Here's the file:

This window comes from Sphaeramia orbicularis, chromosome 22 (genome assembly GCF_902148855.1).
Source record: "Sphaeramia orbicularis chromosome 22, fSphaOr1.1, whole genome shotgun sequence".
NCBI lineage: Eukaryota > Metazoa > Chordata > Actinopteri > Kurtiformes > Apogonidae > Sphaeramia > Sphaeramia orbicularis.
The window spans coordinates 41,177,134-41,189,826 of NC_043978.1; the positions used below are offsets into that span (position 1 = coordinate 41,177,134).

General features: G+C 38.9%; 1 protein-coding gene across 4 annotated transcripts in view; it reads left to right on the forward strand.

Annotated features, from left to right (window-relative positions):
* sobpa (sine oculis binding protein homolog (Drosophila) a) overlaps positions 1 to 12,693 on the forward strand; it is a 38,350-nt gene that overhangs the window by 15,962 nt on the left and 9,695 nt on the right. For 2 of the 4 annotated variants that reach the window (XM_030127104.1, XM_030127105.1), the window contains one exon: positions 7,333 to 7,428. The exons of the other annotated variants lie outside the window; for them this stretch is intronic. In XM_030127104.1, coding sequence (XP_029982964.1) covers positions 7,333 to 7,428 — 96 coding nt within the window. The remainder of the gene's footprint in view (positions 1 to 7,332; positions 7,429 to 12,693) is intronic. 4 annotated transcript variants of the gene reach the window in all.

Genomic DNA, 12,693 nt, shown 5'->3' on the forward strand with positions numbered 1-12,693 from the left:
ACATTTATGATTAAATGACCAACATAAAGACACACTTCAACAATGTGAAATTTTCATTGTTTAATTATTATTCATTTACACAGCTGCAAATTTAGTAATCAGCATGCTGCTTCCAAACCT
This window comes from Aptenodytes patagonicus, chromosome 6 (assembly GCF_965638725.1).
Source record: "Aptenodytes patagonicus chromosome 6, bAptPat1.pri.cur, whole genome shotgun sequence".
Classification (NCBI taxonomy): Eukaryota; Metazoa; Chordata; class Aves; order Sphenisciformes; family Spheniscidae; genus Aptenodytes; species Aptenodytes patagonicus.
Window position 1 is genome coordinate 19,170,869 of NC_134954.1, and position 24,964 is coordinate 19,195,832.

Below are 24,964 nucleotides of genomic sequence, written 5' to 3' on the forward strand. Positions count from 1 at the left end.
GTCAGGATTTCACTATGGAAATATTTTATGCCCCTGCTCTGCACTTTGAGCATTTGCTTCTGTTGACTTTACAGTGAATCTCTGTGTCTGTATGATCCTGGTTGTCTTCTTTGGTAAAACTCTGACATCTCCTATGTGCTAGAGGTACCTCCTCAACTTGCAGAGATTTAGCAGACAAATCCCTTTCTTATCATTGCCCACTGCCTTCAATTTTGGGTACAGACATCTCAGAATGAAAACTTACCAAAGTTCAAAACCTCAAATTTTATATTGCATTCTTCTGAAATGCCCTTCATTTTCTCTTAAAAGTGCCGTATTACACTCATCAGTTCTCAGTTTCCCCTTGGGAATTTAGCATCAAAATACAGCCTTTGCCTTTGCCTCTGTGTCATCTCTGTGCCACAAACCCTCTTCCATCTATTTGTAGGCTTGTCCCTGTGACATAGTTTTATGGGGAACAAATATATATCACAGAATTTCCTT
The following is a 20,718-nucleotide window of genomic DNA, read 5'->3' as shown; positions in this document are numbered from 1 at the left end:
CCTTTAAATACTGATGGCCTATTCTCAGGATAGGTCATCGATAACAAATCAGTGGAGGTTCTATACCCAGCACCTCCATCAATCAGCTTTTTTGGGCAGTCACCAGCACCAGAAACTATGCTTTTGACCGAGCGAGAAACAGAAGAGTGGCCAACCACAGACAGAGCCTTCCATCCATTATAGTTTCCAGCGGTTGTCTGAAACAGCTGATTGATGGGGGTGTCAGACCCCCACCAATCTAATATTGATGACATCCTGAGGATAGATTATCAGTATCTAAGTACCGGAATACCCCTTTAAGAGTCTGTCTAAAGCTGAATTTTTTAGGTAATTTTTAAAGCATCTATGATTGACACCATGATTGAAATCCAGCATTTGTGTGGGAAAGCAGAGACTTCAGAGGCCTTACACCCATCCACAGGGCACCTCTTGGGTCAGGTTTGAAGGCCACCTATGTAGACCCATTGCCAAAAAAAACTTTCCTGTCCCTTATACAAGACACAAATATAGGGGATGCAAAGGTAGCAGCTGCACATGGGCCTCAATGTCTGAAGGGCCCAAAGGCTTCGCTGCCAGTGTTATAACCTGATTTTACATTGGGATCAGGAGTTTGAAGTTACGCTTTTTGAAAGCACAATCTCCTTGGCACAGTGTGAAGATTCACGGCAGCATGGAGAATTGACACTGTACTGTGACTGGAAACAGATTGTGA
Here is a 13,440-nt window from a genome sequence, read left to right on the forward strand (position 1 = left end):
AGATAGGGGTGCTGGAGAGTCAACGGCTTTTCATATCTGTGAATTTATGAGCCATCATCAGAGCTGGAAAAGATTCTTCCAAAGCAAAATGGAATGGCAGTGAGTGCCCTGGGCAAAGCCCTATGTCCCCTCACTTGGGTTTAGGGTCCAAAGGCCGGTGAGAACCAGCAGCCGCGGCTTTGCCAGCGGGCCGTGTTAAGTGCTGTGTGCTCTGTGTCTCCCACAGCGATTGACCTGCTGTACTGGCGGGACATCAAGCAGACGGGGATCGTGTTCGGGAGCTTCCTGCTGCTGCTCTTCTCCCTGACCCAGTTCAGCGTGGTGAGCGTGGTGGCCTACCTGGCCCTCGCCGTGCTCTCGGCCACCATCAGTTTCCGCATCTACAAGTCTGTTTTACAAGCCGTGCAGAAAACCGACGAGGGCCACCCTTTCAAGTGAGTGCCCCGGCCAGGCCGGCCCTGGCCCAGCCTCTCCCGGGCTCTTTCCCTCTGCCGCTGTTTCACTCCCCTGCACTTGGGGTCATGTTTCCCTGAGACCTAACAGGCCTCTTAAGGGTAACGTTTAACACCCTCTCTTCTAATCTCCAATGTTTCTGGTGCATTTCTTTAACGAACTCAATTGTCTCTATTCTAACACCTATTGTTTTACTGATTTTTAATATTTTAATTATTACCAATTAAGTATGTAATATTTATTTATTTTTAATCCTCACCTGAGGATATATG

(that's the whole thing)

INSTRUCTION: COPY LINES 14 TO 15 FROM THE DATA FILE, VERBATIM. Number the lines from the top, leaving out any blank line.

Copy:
Below are 24,964 nucleotides of genomic sequence, written 5' to 3' on the forward strand. Positions count from 1 at the left end.
GTCAGGATTTCACTATGGAAATATTTTATGCCCCTGCTCTGCACTTTGAGCATTTGCTTCTGTTGACTTTACAGTGAATCTCTGTGTCTGTATGATCCTGGTTGTCTTCTTTGGTAAAACTCTGACATCTCCTATGTGCTAGAGGTACCTCCTCAACTTGCAGAGATTTAGCAGACAAATCCCTTTCTTATCATTGCCCACTGCCTTCAATTTTGGGTACAGACATCTCAGAATGAAAACTTACCAAAGTTCAAAACCTCAAATTTTATATTGCATTCTTCTGAAATGCCCTTCATTTTCTCTTAAAAGTGCCGTATTACACTCATCAGTTCTCAGTTTCCCCTTGGGAATTTAGCATCAAAATACAGCCTTTGCCTTTGCCTCTGTGTCATCTCTGTGCCACAAACCCTCTTCCATCTATTTGTAGGCTTGTCCCTGTGACATAGTTTTATGGGGAACAAATATATATCACAGAATTTCCTT